The controversial pastor of Vålerenga parish in Oslo, Einar Gelius, is in trouble with his employers again, after writing a book about sex in the Bible. Oslo Bishop Ole Christian Kvarme has launched dismissal proceedings against Gelius, who’s gone on leave until the bishop’s council meets in special session at the end of this month.
Gelius has long been a high-profile and outspoken pastor within Norway’s state church. He hit the headlines again earlier this fall when the inner-city parish pastor published a book that discusses sex in the Bible and includes graphic accounts of his own sexual exploits.
When the book was published in October this year, Bishop Kvarme told Norwegian Broadcasting (NRK) that it was “a sad day” both for Gelius and for the church, and Kvarme told newspaper Aftenposten the book never have been written.
The bishop has had several meetings with Gelius earlier, to discuss the way in which he has carried out his duties. In 1999, conflicts between the pastor and his parishoners led the church to ask whether he would step down. In the meantime the lay council of Vålerenga parish has said that they support Gelius “fully,” according to NRK, where Gelius’ brother John has been a high-profile news anchor and executive and currently works as NRK’s US correpondent.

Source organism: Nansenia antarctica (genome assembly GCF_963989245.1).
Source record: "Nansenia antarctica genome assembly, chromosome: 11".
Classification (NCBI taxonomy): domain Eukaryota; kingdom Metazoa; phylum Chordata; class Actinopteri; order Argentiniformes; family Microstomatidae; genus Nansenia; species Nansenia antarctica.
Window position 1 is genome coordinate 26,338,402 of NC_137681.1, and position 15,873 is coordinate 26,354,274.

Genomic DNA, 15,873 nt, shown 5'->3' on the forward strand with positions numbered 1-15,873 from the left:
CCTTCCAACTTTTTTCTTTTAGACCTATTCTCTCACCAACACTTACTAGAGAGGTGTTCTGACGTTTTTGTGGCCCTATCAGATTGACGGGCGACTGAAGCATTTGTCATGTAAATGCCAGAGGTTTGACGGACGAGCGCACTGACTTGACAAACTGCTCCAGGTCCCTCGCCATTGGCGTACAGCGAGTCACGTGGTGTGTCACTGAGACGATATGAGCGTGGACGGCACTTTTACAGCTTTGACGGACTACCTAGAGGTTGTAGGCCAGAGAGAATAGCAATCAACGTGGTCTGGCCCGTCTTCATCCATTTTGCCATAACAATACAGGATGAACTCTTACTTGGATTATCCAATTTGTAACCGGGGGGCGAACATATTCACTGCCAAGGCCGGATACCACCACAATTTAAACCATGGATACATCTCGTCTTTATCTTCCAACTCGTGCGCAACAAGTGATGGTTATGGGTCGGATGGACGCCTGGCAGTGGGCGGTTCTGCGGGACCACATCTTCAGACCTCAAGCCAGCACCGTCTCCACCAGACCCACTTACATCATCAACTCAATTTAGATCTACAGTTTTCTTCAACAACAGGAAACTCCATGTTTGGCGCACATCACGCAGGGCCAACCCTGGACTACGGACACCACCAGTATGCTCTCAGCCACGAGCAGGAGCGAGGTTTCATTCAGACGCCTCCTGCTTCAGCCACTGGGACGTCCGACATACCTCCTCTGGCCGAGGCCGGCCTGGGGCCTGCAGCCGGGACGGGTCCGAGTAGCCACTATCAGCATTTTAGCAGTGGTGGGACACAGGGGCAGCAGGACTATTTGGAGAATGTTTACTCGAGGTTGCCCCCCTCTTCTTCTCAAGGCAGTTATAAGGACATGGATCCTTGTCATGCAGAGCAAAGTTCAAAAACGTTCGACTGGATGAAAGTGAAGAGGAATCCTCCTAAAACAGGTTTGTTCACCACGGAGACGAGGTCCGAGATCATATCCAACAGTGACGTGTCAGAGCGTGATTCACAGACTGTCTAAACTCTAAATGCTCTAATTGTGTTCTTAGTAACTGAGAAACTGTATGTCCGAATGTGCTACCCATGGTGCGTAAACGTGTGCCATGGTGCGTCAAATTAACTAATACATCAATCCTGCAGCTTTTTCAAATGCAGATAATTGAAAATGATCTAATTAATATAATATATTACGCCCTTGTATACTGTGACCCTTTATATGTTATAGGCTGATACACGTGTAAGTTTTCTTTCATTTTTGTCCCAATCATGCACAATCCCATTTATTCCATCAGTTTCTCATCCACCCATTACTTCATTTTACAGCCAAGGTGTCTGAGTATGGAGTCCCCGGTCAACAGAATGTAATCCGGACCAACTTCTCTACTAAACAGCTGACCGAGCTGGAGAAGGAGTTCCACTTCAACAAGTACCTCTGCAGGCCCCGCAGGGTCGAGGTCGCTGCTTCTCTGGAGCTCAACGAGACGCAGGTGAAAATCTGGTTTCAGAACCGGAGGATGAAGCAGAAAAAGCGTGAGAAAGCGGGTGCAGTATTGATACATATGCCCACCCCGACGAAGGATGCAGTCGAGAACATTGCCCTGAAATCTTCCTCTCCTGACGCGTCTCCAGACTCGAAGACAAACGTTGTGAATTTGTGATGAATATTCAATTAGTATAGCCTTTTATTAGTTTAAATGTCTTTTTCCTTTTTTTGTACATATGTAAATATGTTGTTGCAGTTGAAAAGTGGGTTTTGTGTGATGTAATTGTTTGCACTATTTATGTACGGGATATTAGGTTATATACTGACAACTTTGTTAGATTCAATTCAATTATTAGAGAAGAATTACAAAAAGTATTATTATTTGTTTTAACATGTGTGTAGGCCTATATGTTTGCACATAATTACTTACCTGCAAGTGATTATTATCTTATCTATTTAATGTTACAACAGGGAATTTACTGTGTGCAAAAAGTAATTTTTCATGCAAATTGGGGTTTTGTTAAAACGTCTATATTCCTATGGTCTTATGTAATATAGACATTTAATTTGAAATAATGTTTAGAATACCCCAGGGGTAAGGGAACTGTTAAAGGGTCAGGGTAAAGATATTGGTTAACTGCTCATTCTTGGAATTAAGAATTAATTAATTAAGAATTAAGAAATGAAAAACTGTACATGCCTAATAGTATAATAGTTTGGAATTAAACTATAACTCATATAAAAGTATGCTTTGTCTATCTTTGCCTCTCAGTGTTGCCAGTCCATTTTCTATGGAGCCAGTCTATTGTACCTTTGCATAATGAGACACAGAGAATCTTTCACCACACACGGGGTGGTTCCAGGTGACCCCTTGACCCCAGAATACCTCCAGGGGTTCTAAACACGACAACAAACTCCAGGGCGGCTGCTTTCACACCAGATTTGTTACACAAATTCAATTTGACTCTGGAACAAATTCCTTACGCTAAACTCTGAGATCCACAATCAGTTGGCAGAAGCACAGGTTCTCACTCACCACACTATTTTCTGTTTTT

Last autumn the pastor caught flak when he conducted satirical funeral services for Oslo soccer team Lyn, an arch rival of Vålerenga’s own football club. This caused a stir, as his critics felt it amounted to improper behaviour for a clergyman. Gelius is himself a big fan of his parish’s club, also called Vålerenga.
Gelius, a Labour Party veteran who conducted funeral services for Crown Princess Mette-Marit’s controversial father Sven O Høiby, also has been criticized for a variety of other activities considered unsuitable for a pastor. Some observers believe the book called Sex i Bibelen (“Sex in the Bible”) was simply the proverbial last straw for church officials, while others claim the threat he now faces represents an assault on religious freedom. His supporters believe Gelius has made the church more “folksey” and less severe.
What happens next is by no means clear. If Gelius refuses to resign, the issue may need to be resolved legally. In addition the bishop’s council often has been more liberal than Bishop Kvarme himself in a number of earlier cases.
Among the many high-profile jobs Gelius has had is the job of state secretary in the Ministry of Local Government and Regional Affairs in Prime Minister Jens Stoltenberg’s first government. Gelius has also been a regular radio show contributor, discussing religious questions, and taken part in a popular TV dance competition.